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February 28, 2024

Breakingviews: Stephen King ghost-writes trustbusting bestseller

by Breakingviews.

What do butchers and authors have in common? To listen to American trustbusters, both are integral to the fight against corporate consolidation. The U.S. Federal Trade Commission, led by Lina Khan, on Monday sued to block the mega-merger of supermarket chains Kroger and Albertsons. Zeroing in on the anticipated damage to workers could produce the agency’s own bestseller.

There are more conventional reasons to be skeptical about the $25 billion deal unveiled in October 2022. For one thing, such combinations typically require offloading locations where there is overlap. Kroger played ball, agreeing to sell 413 stores to C&S Wholesale Grocers. The FTC charges, however, that a buyer focused on wholesaling won’t work.

Albertsons itself probably helped inform the decision. Its 2015 divestiture of hundreds of grocers to a private equity firm as part of a larger combination with Safeway ended with their new owner going bust a year later. Seeking to avoid a similar outcome makes sense, but the FTC’s analysis also strains credulity by excluding e-commerce giant Amazon.com and dollar stores as competitive forces in groceries. It makes the focus on employees even more important.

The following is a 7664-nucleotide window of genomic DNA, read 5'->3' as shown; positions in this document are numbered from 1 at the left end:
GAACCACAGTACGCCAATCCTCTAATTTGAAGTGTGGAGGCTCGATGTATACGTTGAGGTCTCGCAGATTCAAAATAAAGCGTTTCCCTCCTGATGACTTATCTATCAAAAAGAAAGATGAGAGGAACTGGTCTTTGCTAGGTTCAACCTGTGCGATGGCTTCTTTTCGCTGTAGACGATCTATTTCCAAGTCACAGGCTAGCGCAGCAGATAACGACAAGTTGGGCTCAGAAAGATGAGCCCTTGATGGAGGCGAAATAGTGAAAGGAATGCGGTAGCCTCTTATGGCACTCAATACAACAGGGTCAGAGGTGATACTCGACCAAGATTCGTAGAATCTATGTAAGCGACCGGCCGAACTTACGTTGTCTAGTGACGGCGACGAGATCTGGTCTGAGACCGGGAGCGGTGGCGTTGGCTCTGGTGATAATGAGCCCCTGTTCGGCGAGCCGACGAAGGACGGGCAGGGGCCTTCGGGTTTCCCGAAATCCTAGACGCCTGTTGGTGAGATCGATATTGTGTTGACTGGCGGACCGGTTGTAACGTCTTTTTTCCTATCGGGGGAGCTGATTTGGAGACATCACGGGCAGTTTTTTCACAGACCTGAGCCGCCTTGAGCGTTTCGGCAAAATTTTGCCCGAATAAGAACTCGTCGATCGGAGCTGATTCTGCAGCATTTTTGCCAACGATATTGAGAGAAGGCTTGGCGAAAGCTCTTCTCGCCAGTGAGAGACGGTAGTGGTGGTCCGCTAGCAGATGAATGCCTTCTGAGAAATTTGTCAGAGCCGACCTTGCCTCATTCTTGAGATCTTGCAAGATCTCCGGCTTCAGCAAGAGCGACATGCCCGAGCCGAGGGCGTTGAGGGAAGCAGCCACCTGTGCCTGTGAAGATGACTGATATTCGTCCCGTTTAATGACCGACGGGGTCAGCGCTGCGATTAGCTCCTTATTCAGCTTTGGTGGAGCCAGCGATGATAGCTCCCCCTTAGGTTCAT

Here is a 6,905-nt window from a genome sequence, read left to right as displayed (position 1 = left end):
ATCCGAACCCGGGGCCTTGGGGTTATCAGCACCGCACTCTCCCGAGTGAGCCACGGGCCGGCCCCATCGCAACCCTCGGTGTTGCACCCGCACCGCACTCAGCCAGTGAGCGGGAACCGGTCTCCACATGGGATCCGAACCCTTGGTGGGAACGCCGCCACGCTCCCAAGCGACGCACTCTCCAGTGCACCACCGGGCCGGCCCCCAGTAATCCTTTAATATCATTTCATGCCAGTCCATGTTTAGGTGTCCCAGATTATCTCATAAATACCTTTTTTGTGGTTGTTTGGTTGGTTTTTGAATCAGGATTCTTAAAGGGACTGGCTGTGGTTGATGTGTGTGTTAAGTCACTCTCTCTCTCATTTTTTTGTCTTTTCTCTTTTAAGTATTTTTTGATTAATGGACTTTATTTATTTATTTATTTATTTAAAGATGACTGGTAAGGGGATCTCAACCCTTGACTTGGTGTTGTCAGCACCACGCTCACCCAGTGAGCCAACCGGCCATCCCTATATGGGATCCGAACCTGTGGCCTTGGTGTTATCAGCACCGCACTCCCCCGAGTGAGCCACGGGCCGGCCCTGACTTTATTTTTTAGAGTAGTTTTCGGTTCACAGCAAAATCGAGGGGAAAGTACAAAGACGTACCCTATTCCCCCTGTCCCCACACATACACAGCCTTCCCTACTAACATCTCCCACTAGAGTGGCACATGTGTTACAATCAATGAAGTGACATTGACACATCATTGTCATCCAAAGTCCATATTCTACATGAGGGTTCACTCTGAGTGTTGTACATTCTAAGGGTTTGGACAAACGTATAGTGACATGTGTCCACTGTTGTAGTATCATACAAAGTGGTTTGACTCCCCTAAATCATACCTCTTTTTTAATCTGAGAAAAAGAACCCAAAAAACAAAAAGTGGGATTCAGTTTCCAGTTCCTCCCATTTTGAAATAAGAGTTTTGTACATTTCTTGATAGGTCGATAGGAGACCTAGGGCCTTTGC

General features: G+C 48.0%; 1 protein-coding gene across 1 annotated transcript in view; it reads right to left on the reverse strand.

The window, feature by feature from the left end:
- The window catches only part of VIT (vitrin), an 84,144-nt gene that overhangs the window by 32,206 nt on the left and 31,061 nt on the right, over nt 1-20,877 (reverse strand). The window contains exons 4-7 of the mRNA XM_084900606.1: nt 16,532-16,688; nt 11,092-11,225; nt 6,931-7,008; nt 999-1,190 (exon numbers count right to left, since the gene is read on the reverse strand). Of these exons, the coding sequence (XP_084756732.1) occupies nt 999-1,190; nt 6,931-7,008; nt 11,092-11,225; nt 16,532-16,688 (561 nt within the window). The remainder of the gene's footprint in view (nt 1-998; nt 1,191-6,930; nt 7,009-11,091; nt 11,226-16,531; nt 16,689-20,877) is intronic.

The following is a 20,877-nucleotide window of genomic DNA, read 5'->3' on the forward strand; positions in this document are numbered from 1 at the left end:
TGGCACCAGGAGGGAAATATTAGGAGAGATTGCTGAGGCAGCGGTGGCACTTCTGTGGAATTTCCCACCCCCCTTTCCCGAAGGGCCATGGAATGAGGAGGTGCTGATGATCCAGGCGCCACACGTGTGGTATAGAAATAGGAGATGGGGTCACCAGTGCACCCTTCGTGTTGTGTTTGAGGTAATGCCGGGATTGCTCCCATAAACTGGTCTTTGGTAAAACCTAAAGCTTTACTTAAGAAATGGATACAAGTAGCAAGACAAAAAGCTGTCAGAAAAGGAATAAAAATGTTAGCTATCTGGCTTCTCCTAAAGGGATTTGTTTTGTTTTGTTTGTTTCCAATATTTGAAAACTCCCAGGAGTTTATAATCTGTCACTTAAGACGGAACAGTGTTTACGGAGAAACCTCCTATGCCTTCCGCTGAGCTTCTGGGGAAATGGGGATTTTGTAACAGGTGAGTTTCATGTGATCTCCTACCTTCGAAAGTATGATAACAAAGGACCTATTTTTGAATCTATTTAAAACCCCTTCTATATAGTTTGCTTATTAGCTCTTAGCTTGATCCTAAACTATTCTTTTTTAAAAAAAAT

Although competition for labor is widespread, collectively bargaining workers can be at a disadvantage. Unionized Kroger staff, for example, cannot play their employer against non-union Walmart. Only by selectively striking at Kroger to pressure Albertsons, or vice versa, do they win pay increases and such. Kroger staffers in areas where they can play multiple counterparties off one another see a 20% bump in earnings, Marshall Steinbaum of the University of Utah has found.

It’s an unconventional approach, but the Department of Justice’s successful lawsuit against Penguin Random House’s attempt to buy Simon & Schuster similarly reasoned that the real harm was to top writers, such as Stephen King, rather than consumers. Publishers have too much power when negotiating for highly anticipated books. They command the biggest upfront payments and smaller rivals cannot afford them. A judge in 2022 found that this monopsony theory neatly parallels traditional monopoly arguments.

Similarly, the FTC contends that non-union employment is no substitute for a union job’s richer benefits. After years of mixed court rulings on far-flung theories of hypothetical harms, this case raises more concrete concerns for a political constituency the Biden administration cares about. Much more so than the agency’s inconclusive sparring against technology giants, the Albertsons case has a better chance of victory and lasting consequences. For both Khan and acquisitive companies, her supermarket story could become a horror classic.

Context News

The U.S. Federal Trade Commission on Feb. 26 sued to block the $25 billion acquisition of supermarket chain Albertsons by rival Kroger, a deal unveiled in October 2022, arguing that the combination would hurt workers and lead to higher prices for grocery shoppers. Attorneys general from eight states and the District of Columbia signed on to the FTC’s lawsuit in a federal court in Oregon, following separate cases filed in Colorado and Washington.



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